Justices Restrict Mandatory Life Terms for Juveniles

2012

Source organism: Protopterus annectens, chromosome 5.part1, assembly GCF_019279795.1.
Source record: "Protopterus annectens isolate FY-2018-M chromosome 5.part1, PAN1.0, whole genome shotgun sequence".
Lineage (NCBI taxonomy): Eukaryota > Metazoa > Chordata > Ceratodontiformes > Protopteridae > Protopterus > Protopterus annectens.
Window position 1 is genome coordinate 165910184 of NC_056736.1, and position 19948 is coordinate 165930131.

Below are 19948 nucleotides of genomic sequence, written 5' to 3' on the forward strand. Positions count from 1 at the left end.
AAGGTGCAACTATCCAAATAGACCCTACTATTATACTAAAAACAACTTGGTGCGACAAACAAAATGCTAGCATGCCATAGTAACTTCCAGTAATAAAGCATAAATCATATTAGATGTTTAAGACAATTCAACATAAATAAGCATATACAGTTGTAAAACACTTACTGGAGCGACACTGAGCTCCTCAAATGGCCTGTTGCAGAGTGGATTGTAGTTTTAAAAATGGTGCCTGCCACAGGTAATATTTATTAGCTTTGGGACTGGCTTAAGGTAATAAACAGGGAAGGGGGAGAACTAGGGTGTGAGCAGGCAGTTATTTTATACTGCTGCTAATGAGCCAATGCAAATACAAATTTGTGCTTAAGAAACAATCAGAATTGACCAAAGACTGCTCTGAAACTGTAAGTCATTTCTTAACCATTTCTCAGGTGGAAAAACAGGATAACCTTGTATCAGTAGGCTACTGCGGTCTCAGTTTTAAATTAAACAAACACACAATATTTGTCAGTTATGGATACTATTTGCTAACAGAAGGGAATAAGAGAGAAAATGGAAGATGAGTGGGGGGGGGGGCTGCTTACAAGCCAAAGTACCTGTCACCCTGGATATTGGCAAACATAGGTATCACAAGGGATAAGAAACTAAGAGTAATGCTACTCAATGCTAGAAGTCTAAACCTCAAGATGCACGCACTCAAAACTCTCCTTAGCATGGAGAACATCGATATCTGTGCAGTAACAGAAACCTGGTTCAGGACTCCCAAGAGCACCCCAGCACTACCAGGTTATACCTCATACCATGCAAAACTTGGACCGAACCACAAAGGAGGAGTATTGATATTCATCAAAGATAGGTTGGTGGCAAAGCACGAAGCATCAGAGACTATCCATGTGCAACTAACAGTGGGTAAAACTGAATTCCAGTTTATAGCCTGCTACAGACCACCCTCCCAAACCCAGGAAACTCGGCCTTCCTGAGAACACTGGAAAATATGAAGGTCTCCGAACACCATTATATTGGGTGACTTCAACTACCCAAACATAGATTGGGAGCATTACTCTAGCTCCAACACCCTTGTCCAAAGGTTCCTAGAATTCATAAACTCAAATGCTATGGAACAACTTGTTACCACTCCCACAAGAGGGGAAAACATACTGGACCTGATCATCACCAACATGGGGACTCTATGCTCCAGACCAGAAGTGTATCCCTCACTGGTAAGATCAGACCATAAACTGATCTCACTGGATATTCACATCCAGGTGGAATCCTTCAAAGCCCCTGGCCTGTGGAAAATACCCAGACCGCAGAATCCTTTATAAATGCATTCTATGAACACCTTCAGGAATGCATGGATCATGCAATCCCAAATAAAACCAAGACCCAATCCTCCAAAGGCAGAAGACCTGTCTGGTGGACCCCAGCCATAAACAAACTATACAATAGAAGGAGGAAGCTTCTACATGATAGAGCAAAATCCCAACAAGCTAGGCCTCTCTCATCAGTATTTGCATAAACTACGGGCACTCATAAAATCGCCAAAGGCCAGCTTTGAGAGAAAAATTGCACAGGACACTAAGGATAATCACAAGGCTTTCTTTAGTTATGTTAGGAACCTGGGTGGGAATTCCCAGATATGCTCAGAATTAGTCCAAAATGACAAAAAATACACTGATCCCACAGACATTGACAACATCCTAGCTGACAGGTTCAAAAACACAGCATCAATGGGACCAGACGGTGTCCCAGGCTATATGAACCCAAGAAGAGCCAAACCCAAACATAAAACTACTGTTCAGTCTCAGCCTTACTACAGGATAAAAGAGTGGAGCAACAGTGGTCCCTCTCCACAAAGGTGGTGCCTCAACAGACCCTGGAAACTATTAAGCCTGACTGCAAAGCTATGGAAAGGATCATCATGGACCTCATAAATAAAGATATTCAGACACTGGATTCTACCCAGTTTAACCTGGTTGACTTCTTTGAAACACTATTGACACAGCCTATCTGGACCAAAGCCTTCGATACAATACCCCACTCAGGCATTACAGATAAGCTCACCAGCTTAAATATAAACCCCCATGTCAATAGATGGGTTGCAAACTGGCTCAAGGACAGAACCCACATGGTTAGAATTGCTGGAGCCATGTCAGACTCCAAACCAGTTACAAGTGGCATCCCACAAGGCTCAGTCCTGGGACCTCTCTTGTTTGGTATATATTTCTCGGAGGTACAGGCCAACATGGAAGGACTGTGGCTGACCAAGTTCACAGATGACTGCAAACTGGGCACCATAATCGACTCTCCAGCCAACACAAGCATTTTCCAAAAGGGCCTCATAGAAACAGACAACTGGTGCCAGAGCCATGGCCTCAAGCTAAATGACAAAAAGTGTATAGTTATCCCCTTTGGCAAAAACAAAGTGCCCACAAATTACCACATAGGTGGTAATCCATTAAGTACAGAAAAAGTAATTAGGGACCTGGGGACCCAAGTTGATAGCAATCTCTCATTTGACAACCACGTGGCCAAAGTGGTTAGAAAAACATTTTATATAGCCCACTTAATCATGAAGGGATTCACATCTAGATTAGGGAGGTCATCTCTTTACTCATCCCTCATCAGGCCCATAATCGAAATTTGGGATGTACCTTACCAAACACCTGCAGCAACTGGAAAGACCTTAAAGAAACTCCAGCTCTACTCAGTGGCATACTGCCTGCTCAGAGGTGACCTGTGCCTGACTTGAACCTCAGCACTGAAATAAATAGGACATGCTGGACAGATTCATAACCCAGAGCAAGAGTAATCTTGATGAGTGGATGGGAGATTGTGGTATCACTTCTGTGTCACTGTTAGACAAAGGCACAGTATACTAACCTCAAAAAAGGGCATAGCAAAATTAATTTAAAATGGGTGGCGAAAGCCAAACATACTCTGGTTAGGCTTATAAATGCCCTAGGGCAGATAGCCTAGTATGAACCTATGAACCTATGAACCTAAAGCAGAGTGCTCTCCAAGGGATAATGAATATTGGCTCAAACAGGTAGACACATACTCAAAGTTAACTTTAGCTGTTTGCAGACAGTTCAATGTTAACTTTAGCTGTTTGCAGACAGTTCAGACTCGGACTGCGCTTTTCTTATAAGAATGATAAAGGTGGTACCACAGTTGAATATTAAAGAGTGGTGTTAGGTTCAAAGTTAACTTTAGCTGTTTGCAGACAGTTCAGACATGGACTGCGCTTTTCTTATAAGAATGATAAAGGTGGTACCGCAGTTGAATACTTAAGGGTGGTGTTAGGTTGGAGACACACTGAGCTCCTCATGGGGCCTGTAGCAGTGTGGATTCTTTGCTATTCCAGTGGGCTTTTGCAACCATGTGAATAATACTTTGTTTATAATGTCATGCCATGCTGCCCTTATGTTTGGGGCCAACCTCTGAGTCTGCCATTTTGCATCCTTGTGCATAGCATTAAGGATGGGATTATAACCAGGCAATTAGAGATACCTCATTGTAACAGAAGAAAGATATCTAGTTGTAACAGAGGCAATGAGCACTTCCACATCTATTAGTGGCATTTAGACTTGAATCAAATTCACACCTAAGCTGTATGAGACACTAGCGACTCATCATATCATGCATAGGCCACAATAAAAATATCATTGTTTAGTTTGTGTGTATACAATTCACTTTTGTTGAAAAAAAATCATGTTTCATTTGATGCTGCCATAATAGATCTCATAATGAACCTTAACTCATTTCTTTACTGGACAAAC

The U.S. Supreme Court, in a 5-4 decision, limits the use of mandatory sentences of life in prison without parole for juveniles convicted of murder. The ruling says the mandatory sentences are unconstitutional because they violate the Eighth Amendment’s ban on cruel and unusual punishment. Justice Elena Kagan writes that legal precedents make clear that “a judge or jury must have the opportunity to consider mitigating circumstances before imposing the harshest possible penalty” on those under the age of 18. The justices who dissented say that legislatures, and not courts, should decide what is an appropriate sentence for juveniles convicted of murder. The ruling in Miller v. Alabama does not impose a strict ban on life-without-parole sentences for juveniles, but the Court’s majority says the “appropriate occasions” for such a penalty “will be uncommon.”